K-12 and Public schools and Department of Education and Education & Workforce Development

Dispute sends Indiana education board into chaos

November 13, 2013

A meeting that produced a new outline for grading Indiana schools turned chaotic Wednesday when the state's top education official stormed out, escalating an already testy battle with Republican Gov. Mike Pence.

Democratic Superintendent Glenda Ritz abruptly left the meeting of the state school board she chairs when a Pence appointee tried to transfer certain student assessment powers from her office to a second education department created by the governor earlier this year.

"This meeting is adjourned," Ritz said repeatedly, while packing her things and walking out. Department of Education staff quickly followed suit, while leaders of Pence's second education department and the other board members stayed put. It is unclear whether Ritz officially ended the meeting.

A Pence administration lawyer said she would ask the attorney general's office whether they could take action without Ritz, who is the board's chairwoman.

The latest rift came shortly after the board approved a new outline for the state's A-F school grades. The 9-1 vote was meant to keep the board in compliance with a state law that requires it to approve A-F categories by Friday.

But the new categories are essentially just a framework that remains otherwise empty. Members said they didn’t feel prepared to endorse a system by which the grades will be determined because the state’s standards and testing programs are under review as well.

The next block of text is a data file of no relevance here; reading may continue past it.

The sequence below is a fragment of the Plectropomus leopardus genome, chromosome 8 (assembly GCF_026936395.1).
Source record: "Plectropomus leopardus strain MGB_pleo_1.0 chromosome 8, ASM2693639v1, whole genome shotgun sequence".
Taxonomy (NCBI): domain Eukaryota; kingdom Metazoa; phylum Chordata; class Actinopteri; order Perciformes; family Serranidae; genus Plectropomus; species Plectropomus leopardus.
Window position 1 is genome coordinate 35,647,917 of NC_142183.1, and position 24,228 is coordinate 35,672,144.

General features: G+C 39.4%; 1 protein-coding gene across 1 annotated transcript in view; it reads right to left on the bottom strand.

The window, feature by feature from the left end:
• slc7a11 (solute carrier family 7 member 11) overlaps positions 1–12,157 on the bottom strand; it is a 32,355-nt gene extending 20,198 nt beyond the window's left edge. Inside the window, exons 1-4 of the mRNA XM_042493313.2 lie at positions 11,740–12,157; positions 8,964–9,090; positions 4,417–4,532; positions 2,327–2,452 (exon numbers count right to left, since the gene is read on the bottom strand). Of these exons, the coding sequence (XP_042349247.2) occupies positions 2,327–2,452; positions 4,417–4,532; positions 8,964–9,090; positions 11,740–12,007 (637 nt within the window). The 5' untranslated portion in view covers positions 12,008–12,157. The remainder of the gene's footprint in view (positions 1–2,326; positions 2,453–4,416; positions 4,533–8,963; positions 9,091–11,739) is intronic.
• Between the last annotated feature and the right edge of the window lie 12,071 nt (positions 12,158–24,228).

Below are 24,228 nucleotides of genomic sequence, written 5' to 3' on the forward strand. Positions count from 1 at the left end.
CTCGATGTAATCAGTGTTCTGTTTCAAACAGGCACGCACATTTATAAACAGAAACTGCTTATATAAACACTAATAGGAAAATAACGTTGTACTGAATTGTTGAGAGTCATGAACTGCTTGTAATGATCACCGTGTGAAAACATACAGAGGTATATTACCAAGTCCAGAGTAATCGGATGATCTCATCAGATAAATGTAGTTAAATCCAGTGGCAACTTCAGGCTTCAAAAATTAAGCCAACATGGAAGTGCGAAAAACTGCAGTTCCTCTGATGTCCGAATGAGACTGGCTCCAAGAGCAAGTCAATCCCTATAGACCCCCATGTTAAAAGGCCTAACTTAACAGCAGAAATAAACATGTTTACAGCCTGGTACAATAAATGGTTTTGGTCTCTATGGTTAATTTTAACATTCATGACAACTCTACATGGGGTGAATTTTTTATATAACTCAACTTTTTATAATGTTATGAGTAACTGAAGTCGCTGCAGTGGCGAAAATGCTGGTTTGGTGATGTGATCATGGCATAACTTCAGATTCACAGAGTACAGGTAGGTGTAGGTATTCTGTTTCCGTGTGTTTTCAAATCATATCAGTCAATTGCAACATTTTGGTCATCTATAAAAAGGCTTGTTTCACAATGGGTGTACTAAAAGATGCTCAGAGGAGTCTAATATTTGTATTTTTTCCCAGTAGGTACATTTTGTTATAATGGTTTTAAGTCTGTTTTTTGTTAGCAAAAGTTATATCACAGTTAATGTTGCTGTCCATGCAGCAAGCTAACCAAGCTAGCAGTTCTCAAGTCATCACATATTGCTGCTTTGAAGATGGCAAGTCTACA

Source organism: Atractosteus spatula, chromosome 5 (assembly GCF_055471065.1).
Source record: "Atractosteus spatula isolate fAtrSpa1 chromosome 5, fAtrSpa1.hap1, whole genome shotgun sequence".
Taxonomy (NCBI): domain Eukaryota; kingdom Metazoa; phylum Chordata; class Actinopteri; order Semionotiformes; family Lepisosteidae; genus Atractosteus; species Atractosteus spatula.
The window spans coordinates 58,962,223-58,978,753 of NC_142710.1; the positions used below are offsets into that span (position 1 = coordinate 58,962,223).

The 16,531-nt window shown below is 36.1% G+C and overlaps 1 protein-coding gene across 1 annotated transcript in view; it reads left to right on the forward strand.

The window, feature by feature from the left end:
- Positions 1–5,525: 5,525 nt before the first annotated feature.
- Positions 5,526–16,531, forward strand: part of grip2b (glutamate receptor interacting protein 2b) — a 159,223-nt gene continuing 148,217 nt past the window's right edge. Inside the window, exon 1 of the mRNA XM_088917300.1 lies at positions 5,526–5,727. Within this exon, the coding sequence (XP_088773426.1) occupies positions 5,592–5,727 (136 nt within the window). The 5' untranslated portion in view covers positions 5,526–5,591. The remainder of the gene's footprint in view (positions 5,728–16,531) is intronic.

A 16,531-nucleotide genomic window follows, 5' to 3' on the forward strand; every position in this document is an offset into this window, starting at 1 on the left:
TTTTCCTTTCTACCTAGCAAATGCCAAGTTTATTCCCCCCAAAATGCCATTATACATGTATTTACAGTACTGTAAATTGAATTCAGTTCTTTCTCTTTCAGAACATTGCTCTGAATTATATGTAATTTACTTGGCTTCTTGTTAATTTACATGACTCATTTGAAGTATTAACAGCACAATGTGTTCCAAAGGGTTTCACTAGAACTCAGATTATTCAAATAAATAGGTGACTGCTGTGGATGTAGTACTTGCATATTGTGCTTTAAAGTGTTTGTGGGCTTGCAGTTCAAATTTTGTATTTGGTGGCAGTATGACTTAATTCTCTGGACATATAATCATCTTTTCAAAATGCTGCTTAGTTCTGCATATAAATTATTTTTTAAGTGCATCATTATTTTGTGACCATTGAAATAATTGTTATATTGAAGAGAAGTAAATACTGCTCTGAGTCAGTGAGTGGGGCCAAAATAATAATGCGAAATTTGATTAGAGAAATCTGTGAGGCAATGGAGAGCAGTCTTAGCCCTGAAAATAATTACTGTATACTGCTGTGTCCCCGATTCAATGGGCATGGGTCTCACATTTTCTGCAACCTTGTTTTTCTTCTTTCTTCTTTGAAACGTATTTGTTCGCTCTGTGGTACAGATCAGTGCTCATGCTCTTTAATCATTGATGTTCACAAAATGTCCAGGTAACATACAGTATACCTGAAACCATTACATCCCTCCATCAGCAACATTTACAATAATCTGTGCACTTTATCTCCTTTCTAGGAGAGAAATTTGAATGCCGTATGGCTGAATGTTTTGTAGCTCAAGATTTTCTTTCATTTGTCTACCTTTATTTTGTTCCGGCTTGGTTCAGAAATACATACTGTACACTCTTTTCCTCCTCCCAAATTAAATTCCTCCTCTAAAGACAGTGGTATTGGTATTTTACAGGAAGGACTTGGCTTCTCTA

“The worst thing we can do is get it wrong,” said board member Brad Oliver. “We owe it to teachers and students – primarily students – and parents and communities to get it right.”

The board voted to use a 100-point grading scale – with a 90 earning a school an A, an 80 means a B, a 70 is a C and a 60 is a D. That's similar to the grading school many teachers use for students.

It will replace a scale of one to four.

Board member Andrea Neal was the lone vote against the measure. She said approving categories now “forces us to put the cart before the horse.”

She said under state law, the A-F grades must be based on measurements of individual growth toward proficiency. “Proficiency at what?” she asked. “As of today, we don’t know.”

The General Assembly earlier this year ordered the state board to approve a new A-F system that was based more on student growth than achievement. The legislature also created a panel of educational experts to recommend a new system to the board.

That recommendation occurred two weeks ago and included a long list of proposed changes for the grading system, including the move to the 100-point scale. But panel members acknowledged that they didn’t have all the information they wanted to complete their work. Most notably, they said the proposal had not been tested using actual student data.

That concerned the state education board members as well. And so the resolution the board approved Wednesday reflects that it will be doing additional work on those issue before determining how the A-F grades will be established.